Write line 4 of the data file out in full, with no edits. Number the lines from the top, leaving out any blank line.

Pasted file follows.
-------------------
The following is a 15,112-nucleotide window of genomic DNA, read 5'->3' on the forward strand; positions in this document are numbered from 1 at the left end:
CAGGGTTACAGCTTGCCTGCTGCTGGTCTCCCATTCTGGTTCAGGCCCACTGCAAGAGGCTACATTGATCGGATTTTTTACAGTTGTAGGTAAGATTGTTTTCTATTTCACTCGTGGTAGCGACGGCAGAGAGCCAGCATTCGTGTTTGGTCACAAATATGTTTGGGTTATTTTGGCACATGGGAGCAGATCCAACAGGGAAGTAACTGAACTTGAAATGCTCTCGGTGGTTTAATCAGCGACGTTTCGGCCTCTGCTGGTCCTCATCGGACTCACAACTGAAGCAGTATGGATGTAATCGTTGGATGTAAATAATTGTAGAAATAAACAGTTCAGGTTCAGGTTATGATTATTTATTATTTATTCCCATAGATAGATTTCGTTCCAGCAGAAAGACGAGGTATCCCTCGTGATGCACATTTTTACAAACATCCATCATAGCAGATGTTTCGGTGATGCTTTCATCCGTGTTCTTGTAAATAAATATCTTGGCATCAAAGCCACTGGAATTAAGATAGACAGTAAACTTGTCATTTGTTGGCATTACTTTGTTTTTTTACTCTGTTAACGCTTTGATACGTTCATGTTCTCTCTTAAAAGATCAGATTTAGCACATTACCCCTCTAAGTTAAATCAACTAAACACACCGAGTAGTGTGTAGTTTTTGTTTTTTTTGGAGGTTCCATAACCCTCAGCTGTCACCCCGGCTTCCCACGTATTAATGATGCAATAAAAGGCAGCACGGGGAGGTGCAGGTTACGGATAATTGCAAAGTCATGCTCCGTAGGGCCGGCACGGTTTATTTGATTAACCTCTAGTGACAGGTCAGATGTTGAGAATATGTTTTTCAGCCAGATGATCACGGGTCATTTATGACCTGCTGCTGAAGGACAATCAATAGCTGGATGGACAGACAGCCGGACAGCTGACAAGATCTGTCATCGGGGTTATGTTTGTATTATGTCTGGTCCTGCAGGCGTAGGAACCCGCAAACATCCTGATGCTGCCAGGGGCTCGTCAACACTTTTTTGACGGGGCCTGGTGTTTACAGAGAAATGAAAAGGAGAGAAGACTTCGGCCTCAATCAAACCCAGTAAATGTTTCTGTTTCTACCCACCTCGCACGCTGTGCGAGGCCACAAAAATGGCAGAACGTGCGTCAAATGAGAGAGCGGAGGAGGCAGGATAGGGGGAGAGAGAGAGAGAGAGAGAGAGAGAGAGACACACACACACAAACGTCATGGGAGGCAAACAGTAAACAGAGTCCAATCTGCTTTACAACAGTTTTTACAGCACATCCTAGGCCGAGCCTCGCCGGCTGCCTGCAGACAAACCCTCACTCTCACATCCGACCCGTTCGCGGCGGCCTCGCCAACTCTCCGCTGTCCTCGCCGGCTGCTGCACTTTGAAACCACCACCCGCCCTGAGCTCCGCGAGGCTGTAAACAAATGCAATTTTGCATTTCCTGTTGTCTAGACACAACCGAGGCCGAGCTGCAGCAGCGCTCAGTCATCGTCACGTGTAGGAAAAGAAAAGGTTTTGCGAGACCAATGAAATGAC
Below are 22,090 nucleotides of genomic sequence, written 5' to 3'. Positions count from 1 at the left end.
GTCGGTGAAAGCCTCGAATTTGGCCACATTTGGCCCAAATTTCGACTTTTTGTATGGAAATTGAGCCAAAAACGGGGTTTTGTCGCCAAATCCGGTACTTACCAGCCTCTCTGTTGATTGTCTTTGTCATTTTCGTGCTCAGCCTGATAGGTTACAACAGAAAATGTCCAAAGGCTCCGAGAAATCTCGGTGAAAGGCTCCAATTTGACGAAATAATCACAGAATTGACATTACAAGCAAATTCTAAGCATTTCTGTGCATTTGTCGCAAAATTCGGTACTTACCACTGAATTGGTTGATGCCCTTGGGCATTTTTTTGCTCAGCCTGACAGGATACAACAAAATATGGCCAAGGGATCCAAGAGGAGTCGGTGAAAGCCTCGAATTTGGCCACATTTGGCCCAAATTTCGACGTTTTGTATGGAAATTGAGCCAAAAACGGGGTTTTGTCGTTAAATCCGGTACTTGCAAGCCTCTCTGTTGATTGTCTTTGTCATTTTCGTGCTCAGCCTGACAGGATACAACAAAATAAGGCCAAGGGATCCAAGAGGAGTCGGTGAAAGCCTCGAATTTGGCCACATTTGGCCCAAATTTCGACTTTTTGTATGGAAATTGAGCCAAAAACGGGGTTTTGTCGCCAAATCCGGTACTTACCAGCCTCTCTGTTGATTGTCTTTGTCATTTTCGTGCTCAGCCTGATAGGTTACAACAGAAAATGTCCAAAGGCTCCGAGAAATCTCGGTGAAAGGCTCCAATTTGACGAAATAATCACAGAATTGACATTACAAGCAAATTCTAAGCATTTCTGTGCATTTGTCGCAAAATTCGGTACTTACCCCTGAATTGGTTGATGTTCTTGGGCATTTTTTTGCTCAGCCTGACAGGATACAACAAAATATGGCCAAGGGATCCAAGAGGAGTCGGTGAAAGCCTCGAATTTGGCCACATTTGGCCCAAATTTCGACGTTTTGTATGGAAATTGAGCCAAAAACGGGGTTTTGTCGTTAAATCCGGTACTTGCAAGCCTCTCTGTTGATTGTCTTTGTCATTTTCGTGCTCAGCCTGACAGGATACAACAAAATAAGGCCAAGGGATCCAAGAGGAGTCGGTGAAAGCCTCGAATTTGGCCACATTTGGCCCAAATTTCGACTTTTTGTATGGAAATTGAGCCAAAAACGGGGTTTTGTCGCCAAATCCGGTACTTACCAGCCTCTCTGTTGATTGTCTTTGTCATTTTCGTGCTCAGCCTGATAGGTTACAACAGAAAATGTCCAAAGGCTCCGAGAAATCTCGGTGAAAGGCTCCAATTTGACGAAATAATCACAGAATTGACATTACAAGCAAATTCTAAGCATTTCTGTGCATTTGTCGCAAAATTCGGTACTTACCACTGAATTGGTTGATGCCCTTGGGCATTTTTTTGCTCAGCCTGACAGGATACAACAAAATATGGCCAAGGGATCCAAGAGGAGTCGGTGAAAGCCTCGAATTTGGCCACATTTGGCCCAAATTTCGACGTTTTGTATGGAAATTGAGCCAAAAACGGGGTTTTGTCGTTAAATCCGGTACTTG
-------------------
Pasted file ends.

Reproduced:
GTCGGTGAAAGCCTCGAATTTGGCCACATTTGGCCCAAATTTCGACTTTTTGTATGGAAATTGAGCCAAAAACGGGGTTTTGTCGCCAAATCCGGTACTTACCAGCCTCTCTGTTGATTGTCTTTGTCATTTTCGTGCTCAGCCTGATAGGTTACAACAGAAAATGTCCAAAGGCTCCGAGAAATCTCGGTGAAAGGCTCCAATTTGACGAAATAATCACAGAATTGACATTACAAGCAAATTCTAAGCATTTCTGTGCATTTGTCGCAAAATTCGGTACTTACCACTGAATTGGTTGATGCCCTTGGGCATTTTTTTGCTCAGCCTGACAGGATACAACAAAATATGGCCAAGGGATCCAAGAGGAGTCGGTGAAAGCCTCGAATTTGGCCACATTTGGCCCAAATTTCGACGTTTTGTATGGAAATTGAGCCAAAAACGGGGTTTTGTCGTTAAATCCGGTACTTGCAAGCCTCTCTGTTGATTGTCTTTGTCATTTTCGTGCTCAGCCTGACAGGATACAACAAAATAAGGCCAAGGGATCCAAGAGGAGTCGGTGAAAGCCTCGAATTTGGCCACATTTGGCCCAAATTTCGACTTTTTGTATGGAAATTGAGCCAAAAACGGGGTTTTGTCGCCAAATCCGGTACTTACCAGCCTCTCTGTTGATTGTCTTTGTCATTTTCGTGCTCAGCCTGATAGGTTACAACAGAAAATGTCCAAAGGCTCCGAGAAATCTCGGTGAAAGGCTCCAATTTGACGAAATAATCACAGAATTGACATTACAAGCAAATTCTAAGCATTTCTGTGCATTTGTCGCAAAATTCGGTACTTACCCCTGAATTGGTTGATGTTCTTGGGCATTTTTTTGCTCAGCCTGACAGGATACAACAAAATATGGCCAAGGGATCCAAGAGGAGTCGGTGAAAGCCTCGAATTTGGCCACATTTGGCCCAAATTTCGACGTTTTGTATGGAAATTGAGCCAAAAACGGGGTTTTGTCGTTAAATCCGGTACTTGCAAGCCTCTCTGTTGATTGTCTTTGTCATTTTCGTGCTCAGCCTGACAGGATACAACAAAATAAGGCCAAGGGATCCAAGAGGAGTCGGTGAAAGCCTCGAATTTGGCCACATTTGGCCCAAATTTCGACTTTTTGTATGGAAATTGAGCCAAAAACGGGGTTTTGTCGCCAAATCCGGTACTTACCAGCCTCTCTGTTGATTGTCTTTGTCATTTTCGTGCTCAGCCTGATAGGTTACAACAGAAAATGTCCAAAGGCTCCGAGAAATCTCGGTGAAAGGCTCCAATTTGACGAAATAATCACAGAATTGACATTACAAGCAAATTCTAAGCATTTCTGTGCATTTGTCGCAAAATTCGGTACTTACCACTGAATTGGTTGATGCCCTTGGGCATTTTTTTGCTCAGCCTGACAGGATACAACAAAATATGGCCAAGGGATCCAAGAGGAGTCGGTGAAAGCCTCGAATTTGGCCACATTTGGCCCAAATTTCGACGTTTTGTATGGAAATTGAGCCAAAAACGGGGTTTTGTCGTTAAATCCGGTACTTG